Apple got some more high-ranking support in its fight with FBI Friday: The UN High Commissioner for Human Rights Zeid Ra’ad al-Hussein said in a statement that the feds shouldn’t force Apple to help them to unlock the iPhone of San Bernardino shooter Syed Rizwan Farook.
“In order to address a security-related issue related to encryption in one case, the authorities risk unlocking a Pandora’s Box that could have extremely damaging implications for the human rights of many millions of people, including their physical and financial security,” Zeid said.
He went on to argue that there are many other ways to investigate the case at hand that wouldn’t include unlocking the phone, and cautioned that the FBI may inadvertently set a legal precedent in other countries as well, writing: “It is potentially a gift to authoritarian regimes, as well as to criminal hackers.”
Al-Hussein is just the latest backer of Apple as the company aims to overturn a court verdict that would force it to help the FBI unlock Farook’s iPhone. On Thursday, dozens of companies, civil liberties organizations and individuals filed amicus briefs in support of Apple’s position. Some of the companies that came to Apple’s defense included Twitter, Facebook, Google, Microsoft, Yahoo and AT&T.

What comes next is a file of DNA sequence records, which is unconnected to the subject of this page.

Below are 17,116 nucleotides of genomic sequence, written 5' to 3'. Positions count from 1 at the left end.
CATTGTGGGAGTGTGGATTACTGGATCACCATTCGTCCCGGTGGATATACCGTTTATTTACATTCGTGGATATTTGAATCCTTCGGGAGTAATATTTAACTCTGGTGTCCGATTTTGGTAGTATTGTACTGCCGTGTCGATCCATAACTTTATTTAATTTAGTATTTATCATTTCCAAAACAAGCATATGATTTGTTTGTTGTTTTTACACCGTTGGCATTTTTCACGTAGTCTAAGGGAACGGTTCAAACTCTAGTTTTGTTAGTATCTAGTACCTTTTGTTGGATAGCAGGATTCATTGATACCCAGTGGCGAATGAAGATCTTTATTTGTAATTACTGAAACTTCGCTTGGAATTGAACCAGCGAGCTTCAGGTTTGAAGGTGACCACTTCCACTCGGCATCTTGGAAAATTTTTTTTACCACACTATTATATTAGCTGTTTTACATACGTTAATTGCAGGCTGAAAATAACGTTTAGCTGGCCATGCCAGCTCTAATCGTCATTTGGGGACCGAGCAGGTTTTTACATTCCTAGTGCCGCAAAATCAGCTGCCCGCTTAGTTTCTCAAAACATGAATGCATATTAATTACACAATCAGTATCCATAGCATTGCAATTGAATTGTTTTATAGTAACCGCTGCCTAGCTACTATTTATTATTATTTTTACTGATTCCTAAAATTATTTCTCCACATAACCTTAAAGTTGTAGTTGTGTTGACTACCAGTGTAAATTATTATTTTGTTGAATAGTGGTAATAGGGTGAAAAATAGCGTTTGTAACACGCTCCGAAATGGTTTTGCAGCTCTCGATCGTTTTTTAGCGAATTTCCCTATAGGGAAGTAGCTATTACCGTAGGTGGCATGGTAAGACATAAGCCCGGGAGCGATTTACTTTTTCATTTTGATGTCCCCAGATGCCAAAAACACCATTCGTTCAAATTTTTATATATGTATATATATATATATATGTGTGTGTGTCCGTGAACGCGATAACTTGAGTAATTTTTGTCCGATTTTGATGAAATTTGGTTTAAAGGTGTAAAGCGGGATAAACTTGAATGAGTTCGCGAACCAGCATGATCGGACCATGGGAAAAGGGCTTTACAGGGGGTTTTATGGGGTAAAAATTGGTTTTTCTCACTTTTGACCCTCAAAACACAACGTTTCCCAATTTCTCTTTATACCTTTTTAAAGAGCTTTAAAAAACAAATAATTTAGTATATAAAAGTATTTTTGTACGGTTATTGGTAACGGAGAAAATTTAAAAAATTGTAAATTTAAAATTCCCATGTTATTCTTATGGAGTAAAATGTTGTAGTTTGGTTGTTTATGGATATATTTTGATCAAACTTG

However, a few companies stopped short of officially coming to Apple’s defense. Longtime mobile device competitor Samsung stressed the importance of privacy and argued against government backdoors, but told Bloomberg that it wasn’t going to file an amicus brief. And Verizon CEO Lowell McAdam said earlier this week that his company is not taking sides on the case.